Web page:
The Reserve Bank of India (RBI) would continue to monitor evolving liquidity and market conditions and take measures as appropriate to ensure the orderly functioning of financial markets, according to the press release.
According to the RBI notification, banks can grant a higher HTM limit only for securities issued after September 1. So bonds purchased from the secondary market cannot be marked as held-to-maturity.
How will the high HTM limit issued by RBI help?
The central bank has increased the held to maturity (HTM) limit of banks substantially. This means banks do not have to mark-to-market their investments in the HTM category, with the current market rates and therefore the banks do not incur any nominal losses.
This move by the central bank will benefit both central and state governments, who can now borrow at lower costs. By raising the limit on held-to-maturity (HTM) bonds to 22% from 19.5% of total deposits, known as Net Demand and Time Liabilities (NDTL). With a high HTM limit, banks can buy about 4 lakh crore of more bonds without worrying about mark-to-market losses and short term fluctuation in yields.
The rise in the HTM limit will open up space for banks to park money in government bonds, which in turn would help monitor funding costs for both central and state governments. The reversing of the LTRO (Long-Term Repo Operation) option will ease interest rate uncertainties.
Currently, banks are required to maintain 18 percent of their net demand and time liabilities (NDTL) in SLR securities. The extant limit for investments that can be held in the HTM category is 25 percent of total investment. Banks are allowed to exceed this limit, provided the excess is invested in SLR securities within an overall limit of 19.5 percent of NDTL.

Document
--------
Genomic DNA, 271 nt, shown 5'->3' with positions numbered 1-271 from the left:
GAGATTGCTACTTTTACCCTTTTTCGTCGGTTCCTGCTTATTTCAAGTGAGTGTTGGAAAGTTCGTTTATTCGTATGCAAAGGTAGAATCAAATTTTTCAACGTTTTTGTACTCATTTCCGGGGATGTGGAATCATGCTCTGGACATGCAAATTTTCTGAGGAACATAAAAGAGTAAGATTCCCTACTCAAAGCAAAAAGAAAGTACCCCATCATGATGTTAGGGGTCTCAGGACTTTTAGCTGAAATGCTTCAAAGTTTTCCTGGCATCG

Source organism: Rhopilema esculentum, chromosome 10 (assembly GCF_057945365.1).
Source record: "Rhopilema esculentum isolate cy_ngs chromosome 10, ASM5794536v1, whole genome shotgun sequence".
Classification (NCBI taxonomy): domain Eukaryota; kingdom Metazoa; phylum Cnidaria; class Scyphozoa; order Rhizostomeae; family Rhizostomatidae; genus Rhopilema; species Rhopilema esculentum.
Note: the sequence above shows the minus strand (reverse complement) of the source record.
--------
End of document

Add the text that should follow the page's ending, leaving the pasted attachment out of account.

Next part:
SLR securities held in the HTM category by major banks amount to around 17.3 percent of NDTL at present. However, there are interbank variations with some banks close to the 19.5 percent of the NDTL limit.
Sudden spike in yields and demand for government bonds
The announcement of fresh liquidity measures and relaxation in mark-to-market rules for investors, with a sudden spike in yields, have been witnessed by the bond markets. The demand for government bonds has been raised by as much as Rs 3 lakh crore, an increase by 2.5 percentage points without providing for losses.
While RBI will continue buying long-tenor bonds and selling short tenor ones, this will allow banks to return the money borrowed from RBI at 5.1% (via targeted long term repos) before the maturity date. This will prove beneficial for banks as about 1.25 trillion borrowed via TLTRO can be refinanced at 4%. It will allow banks to return LTRO money while giving RBI the space to conduct the open market purchase of bonds, as needed.
Also, term repo operations for an aggregate amount of Rs 100,000 crore at floating rates (i.e., at the prevailing repo rate) will be conducted in the middle of September to reduce pressures on the market, on account of advance tax outflows.
According to the press release, "In order to reduce the cost of funds, banks that had availed of funds under long-term repo operations (LTROs) may exercise an option of reversing these transactions before maturity. Thus, the banks may reduce their interest liability by returning funds taken at the repo rate prevailing at that time (5.15 per cent) and availing funds at the current repo rate of 4 per cent."
RBI opens up chances of rupee rally
RBI's statement of "appreciating rupee is containing imported inflation" will open up chances of more rupee rally. It further suggests that the central bank will not be as aggressive in its dollar purchases as in the recent past and upcoming months.
The Reserve Bank will conduct additional special open market operations involving the simultaneous purchase and sale of government securities for an aggregate amount of Rs 20,000 crore in two tranches of Rs 10,000 crore each. The auctions will be conducted on September 10, and September 17, 2020.
As regards inflation, the resolution of the Monetary Policy Committee (MPC) have identified the sources of inflation pressures and predicted that the headline inflation will remain elevated in Q2 of 2020-21, but would moderate in the second half of 2020-21.
Further, the MPC has decided to remain watchful and use the available space judiciously to support the economic revival. While food and fuel prices are stabilising, the cost-push factors are moderating simultaneously. "The RBI remains committed to conduct further such operations as warranted by market conditions," the central bank said.